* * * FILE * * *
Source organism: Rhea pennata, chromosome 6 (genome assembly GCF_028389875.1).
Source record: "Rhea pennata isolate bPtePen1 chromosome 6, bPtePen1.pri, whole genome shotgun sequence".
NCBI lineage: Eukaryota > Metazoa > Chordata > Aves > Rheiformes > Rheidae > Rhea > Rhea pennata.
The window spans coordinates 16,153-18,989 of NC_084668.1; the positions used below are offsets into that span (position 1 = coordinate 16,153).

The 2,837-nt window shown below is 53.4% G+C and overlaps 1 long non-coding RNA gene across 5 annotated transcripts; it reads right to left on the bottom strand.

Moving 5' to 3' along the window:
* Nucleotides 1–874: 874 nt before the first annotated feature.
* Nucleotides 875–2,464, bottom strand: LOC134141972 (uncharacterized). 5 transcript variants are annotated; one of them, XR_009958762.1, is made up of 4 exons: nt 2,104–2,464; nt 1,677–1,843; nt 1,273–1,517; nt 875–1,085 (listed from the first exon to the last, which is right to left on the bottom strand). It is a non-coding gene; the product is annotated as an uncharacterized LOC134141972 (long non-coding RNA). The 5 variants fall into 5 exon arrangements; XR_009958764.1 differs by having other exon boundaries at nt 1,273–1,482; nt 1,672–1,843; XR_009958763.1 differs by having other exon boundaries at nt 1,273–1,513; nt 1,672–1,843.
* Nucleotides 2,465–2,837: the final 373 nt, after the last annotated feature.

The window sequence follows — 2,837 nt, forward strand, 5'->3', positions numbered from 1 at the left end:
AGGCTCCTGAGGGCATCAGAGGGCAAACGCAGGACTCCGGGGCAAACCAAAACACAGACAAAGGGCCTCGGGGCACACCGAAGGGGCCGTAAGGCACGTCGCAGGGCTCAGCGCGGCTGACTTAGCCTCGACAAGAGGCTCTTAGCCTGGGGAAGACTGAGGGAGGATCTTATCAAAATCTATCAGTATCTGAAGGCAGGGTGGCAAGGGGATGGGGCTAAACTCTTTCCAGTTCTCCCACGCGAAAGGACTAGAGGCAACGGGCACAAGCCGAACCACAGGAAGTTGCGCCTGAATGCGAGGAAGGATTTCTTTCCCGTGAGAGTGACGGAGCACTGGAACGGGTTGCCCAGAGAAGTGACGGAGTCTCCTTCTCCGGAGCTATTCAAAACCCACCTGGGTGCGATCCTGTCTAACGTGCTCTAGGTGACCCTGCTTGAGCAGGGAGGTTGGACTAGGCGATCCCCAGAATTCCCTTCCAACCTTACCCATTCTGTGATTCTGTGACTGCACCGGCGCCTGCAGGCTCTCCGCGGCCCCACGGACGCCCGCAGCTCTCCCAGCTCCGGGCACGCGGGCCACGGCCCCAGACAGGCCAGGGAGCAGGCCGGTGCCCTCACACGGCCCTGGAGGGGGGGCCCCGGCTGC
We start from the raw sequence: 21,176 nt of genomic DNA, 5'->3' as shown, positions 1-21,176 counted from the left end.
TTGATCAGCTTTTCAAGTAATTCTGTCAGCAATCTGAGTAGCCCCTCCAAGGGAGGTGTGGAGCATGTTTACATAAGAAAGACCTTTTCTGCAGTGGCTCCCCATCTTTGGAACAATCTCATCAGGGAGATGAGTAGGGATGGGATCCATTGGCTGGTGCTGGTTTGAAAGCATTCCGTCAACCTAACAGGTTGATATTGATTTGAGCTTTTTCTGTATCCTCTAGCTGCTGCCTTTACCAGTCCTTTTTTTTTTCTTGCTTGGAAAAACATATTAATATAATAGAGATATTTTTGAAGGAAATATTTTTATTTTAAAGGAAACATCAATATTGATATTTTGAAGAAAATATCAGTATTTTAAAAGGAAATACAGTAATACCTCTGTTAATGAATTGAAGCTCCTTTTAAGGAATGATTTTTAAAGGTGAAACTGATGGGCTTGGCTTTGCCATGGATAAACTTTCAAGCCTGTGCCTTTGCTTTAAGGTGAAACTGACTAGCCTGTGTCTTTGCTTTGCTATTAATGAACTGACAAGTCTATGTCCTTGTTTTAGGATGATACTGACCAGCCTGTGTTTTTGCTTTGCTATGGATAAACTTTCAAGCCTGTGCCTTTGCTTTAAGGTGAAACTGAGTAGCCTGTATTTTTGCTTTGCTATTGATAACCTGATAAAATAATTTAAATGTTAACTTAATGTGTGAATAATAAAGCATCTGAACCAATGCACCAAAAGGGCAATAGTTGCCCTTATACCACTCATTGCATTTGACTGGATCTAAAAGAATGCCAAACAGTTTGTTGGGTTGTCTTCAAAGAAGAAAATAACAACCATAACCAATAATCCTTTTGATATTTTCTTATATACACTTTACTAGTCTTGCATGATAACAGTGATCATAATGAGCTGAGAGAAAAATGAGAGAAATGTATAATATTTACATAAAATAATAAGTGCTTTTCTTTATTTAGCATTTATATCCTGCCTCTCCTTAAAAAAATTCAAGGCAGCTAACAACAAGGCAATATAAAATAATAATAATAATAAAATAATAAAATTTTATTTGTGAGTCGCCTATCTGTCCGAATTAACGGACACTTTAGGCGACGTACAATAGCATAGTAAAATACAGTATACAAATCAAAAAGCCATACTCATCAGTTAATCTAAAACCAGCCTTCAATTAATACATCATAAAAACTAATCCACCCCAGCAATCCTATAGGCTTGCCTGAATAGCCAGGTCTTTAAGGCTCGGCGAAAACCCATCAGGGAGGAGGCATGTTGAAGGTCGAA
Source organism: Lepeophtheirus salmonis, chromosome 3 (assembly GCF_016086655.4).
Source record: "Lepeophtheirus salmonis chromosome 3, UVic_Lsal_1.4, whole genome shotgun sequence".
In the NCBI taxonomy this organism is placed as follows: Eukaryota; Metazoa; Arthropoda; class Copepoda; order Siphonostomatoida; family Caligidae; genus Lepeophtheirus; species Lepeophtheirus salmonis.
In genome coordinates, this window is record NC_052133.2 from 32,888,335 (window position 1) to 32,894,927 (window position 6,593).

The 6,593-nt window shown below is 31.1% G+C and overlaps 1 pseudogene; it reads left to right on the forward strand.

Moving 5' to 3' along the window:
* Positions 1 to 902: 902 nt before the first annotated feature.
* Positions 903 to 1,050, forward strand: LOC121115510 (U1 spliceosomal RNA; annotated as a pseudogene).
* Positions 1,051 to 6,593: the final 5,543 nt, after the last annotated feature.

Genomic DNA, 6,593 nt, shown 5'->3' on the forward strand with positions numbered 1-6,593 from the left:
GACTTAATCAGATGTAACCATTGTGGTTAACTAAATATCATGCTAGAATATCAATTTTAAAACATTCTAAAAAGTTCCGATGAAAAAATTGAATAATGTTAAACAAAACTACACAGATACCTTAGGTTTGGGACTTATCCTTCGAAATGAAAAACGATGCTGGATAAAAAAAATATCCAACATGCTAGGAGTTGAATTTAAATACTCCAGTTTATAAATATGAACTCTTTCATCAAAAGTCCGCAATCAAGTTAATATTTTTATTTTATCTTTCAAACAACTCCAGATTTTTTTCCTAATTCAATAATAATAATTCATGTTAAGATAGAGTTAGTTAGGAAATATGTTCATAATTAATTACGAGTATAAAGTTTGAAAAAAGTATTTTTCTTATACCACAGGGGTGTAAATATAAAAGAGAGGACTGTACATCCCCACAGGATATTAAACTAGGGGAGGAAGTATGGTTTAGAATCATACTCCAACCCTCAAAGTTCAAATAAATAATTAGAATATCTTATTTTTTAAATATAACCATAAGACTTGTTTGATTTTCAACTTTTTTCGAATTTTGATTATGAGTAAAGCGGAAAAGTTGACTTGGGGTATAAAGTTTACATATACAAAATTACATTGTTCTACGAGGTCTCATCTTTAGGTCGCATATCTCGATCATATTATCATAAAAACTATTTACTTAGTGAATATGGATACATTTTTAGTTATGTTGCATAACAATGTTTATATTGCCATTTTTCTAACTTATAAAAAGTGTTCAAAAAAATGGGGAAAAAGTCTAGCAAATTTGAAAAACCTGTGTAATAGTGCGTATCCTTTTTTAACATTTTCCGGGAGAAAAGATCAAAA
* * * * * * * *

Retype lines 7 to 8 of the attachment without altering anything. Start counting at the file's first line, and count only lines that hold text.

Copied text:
* Nucleotides 1–874: 874 nt before the first annotated feature.
* Nucleotides 875–2,464, bottom strand: LOC134141972 (uncharacterized). 5 transcript variants are annotated; one of them, XR_009958762.1, is made up of 4 exons: nt 2,104–2,464; nt 1,677–1,843; nt 1,273–1,517; nt 875–1,085 (listed from the first exon to the last, which is right to left on the bottom strand). It is a non-coding gene; the product is annotated as an uncharacterized LOC134141972 (long non-coding RNA). The 5 variants fall into 5 exon arrangements; XR_009958764.1 differs by having other exon boundaries at nt 1,273–1,482; nt 1,672–1,843; XR_009958763.1 differs by having other exon boundaries at nt 1,273–1,513; nt 1,672–1,843.